the way we live now

Geoffrey Kirk has been wandering around museums and has become disturbed by their pernicious influence

I have always had a certain uneasiness about museums. It is a dis-ease which is located at several levels.

No one, for example, can have spent time in one of the world’s great museums – the Louvre, the British Museum, the Metropolitan in New York – without deploring the way in which the great collections have become mere tourist attractions. The ‘Tuesday-so-it-must be Florence’ mentality is all too much in evidence as weary processions of the half-interested drag themselves between the Mona Lisa and the Venus de Milo, filling in time before the next scheduled meal.

But is the individual tourist, ear-glued to the audio guide, doing much better?

Museums, it seems to me are doing one of two things: they are providing entertainment or education. And both functions are suspect. There is something vaguely distasteful, for example, in reducing the embalmed remains of a long dead monarch to an object of curiosity for teenagers in trainers. And there is something equally questionable about treating the devotional artefacts of someone else’s religion as though they were merely art works on a par with the latest Damian Hirst.

Museums, one supposes, whether anthropological or not, are intended to introduce us intelligently to the thought-worlds of generations and cultures other than our own. But can they do this adequately when they are themselves so enmeshed in the culture of the present? Religious artefacts are a primary case in point. A roomful of monstrances at the Musée de Cluny will, of themselves, do little or nothing to introduce the visitor to the thought world of late medieval sacramental theology. The manner in which they are presented may well do the opposite, suggesting a world of exotic superstition so alien to ‘modern’ thinking as to be positively repellent.

All this is true even when great care is taken with presentation, when catalogues are stimulating and well-constructed and labelling is careful and well-worded. It is, after all, the very act of putting something into a museum which makes it less relevant than the culture which located it there.

For this reason I have always been angrily opposed to charges for entering cathedrals. The alliance of our great churches with the worst aspects of the heritage industry – so that cathedral ‘bookshops’ exude the comfortable middle class ambiance of the National Trust or a branch of ‘Past Times’ – can only diminish the apparent relevance for the casual visitor of the Faith to which they silently witness. How much better the free-for-all of Notre Dame or Chartres, where, in a way that could hardly be claimed for any English Cathedral, candles burn and prayers are said! Such signs of faith and rumours of angels are a world away from the notices of our own dear church: ‘Cathedral closed during service.’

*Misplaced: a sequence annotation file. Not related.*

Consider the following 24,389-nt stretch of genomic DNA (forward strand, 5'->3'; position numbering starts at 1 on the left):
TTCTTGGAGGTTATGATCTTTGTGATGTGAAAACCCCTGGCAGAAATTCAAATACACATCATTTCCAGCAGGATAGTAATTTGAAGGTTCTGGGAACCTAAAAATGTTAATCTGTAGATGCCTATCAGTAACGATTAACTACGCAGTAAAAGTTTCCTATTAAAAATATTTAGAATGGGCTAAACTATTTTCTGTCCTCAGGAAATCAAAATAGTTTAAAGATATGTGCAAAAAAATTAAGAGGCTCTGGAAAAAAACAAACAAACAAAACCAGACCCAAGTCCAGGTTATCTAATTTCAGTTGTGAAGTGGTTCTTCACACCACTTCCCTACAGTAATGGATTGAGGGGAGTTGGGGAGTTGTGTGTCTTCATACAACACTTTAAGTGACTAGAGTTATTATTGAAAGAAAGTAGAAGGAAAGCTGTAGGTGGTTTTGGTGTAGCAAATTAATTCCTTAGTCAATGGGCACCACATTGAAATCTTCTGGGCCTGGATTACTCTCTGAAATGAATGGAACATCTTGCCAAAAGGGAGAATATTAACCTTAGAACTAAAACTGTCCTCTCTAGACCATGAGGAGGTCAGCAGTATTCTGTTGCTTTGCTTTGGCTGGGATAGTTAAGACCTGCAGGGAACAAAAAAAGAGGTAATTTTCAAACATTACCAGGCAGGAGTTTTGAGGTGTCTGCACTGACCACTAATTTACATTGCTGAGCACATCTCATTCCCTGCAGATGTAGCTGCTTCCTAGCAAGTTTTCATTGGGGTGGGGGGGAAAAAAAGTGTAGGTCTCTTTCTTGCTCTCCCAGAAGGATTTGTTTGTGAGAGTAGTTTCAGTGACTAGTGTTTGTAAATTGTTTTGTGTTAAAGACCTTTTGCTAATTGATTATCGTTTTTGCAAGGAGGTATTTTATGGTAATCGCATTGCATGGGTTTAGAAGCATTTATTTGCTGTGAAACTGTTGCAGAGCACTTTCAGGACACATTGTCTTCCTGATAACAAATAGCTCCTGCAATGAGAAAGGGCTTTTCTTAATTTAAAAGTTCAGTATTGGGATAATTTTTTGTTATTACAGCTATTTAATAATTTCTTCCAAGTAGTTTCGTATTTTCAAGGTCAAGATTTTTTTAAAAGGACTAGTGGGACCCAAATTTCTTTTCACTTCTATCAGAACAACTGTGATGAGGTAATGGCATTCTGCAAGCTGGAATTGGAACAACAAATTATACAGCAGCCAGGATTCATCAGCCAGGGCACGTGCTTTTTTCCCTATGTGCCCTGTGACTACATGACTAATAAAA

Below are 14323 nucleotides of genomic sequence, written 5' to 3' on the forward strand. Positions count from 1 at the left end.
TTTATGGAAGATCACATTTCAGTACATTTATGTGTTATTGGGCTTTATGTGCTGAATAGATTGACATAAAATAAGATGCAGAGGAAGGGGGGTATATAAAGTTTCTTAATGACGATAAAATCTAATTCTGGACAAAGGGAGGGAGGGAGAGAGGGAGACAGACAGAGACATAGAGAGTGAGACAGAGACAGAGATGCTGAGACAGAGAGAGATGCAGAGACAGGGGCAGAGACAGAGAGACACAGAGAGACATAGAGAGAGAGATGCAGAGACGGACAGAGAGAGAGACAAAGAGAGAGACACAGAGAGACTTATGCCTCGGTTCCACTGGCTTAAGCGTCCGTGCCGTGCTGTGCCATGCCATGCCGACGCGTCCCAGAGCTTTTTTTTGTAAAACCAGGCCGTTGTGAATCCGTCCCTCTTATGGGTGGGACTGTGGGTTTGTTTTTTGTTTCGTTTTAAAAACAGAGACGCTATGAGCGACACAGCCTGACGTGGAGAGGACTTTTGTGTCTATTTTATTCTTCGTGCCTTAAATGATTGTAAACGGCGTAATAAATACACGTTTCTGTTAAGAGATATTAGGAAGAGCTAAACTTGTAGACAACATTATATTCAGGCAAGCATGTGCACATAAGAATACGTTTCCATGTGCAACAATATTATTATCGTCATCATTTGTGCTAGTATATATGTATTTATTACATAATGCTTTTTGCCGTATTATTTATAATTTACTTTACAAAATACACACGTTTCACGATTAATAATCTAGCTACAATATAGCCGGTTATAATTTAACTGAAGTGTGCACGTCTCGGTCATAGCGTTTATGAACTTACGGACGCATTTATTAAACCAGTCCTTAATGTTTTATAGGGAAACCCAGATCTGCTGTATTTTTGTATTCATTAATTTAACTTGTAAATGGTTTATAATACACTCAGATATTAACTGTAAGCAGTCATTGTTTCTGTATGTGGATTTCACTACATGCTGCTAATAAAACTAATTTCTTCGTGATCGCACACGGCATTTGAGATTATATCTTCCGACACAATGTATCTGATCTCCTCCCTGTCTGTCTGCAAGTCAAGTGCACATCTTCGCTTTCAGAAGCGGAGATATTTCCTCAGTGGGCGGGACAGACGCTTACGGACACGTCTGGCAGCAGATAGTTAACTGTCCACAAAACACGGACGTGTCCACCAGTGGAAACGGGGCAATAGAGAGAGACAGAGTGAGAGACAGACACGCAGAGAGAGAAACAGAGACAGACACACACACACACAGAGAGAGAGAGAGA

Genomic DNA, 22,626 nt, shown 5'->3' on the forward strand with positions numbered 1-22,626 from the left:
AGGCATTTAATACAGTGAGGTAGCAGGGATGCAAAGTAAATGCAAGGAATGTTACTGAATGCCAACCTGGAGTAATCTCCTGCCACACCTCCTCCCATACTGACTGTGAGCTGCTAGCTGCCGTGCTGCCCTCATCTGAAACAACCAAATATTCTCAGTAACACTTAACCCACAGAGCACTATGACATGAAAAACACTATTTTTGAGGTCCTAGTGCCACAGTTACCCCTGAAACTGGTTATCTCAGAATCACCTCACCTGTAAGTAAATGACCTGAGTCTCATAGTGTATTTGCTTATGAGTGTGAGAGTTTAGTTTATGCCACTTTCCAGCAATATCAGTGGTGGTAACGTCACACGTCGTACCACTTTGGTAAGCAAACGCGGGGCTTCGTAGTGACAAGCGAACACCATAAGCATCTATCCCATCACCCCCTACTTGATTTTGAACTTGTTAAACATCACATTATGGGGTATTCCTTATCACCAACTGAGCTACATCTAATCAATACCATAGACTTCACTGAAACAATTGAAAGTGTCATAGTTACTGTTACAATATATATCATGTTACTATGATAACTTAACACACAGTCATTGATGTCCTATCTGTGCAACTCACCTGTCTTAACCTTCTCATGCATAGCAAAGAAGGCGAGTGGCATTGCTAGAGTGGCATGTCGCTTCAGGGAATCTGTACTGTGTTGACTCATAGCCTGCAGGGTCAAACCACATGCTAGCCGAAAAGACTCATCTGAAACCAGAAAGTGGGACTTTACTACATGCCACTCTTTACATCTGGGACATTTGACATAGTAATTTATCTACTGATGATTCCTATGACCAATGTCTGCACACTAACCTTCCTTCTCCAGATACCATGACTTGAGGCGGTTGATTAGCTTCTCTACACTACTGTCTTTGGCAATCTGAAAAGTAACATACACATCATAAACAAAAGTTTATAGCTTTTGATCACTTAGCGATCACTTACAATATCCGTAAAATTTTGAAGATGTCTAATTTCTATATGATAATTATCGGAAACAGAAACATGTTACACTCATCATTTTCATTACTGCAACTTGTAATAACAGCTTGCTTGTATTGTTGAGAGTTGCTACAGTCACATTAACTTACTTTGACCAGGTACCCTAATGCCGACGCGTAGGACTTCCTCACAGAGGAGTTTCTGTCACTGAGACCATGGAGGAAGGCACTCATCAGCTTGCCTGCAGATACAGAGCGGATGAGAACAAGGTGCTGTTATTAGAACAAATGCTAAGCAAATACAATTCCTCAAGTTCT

Museums, I suppose, served a more useful purpose when, paradoxically, hardly anyone visited them and they were either private collections of curiosities or great public institutions of higher scholarship. About cathedrals (and museums) T.S. Eliot was half right and half wrong. It is true that the integrity of place and object cannot be erased (‘the sanctity shall not depart from it’); but it is not true that the ‘armies who trample over it’ and the ‘sightseers [who] come with guide books looking over it’ have no effect. St Denis is no longer a church; it is not even a necropolis; it is a temple to the ability of the present to eradicate the past.

Christopher Hill said to me on one occasion, à propos the proposals of Forward in Faith for an additional province for those opposed to the ordination of women, that it would be tantamount to the creation of a ‘ghetto’. It was, on his part, intemperate and ill-chosen language, and he graciously apologised for it. But what he had really meant to say, but could not, would have been equally offensive: that is it is the certain and declared intention of the liberal majority in the Church of England to put opponents securely into its museum of ethnological curiosities.

We are to be (as one PEV has put it) ‘rather like exotic butterflies in a greenhouse; we shall be a curiosity, lovely enough for terminal care to be offered.’ But our opinions will not be treated as real opinions. Adherence to an all-male priesthood (as the Watch–Affirming Catholicism Statement, and the Guildford-Gloucester report which owes much to it, go to show) is abruptly to be demoted from a doctrine of the Undivided Church to a mere private opinion.

Just as museum curators imprison artefacts in glass cases – reliquaries without bones and monstrances without hosts – so that the object and not its purpose becomes the focus of contemporary attention, so we who hold the ancient Catholic faith of the Church of England are threatened with a similar incarceration; we are to become exhibits whose relevance is decided by others.

Why else, in all the discussions, were our own proposals libellously dismissed and our criticisms of the proposals of others unheard? Why is it the natural and unchallenged assumption that the solution to the ‘problem’ of opponents to the new ministry will be by gracious condescension on the part of those in favour of it?

Quite simply because the curators are determined to be in charge of their museum – without the slightest intention, of course, of conservation. We can only hope, after the extraordinary events of the July Synod, that there will be a change of heart, and that the new legislative group will consult widely (especially with opponents for whom provision is to be made) and treat us not as exhibits but as people.

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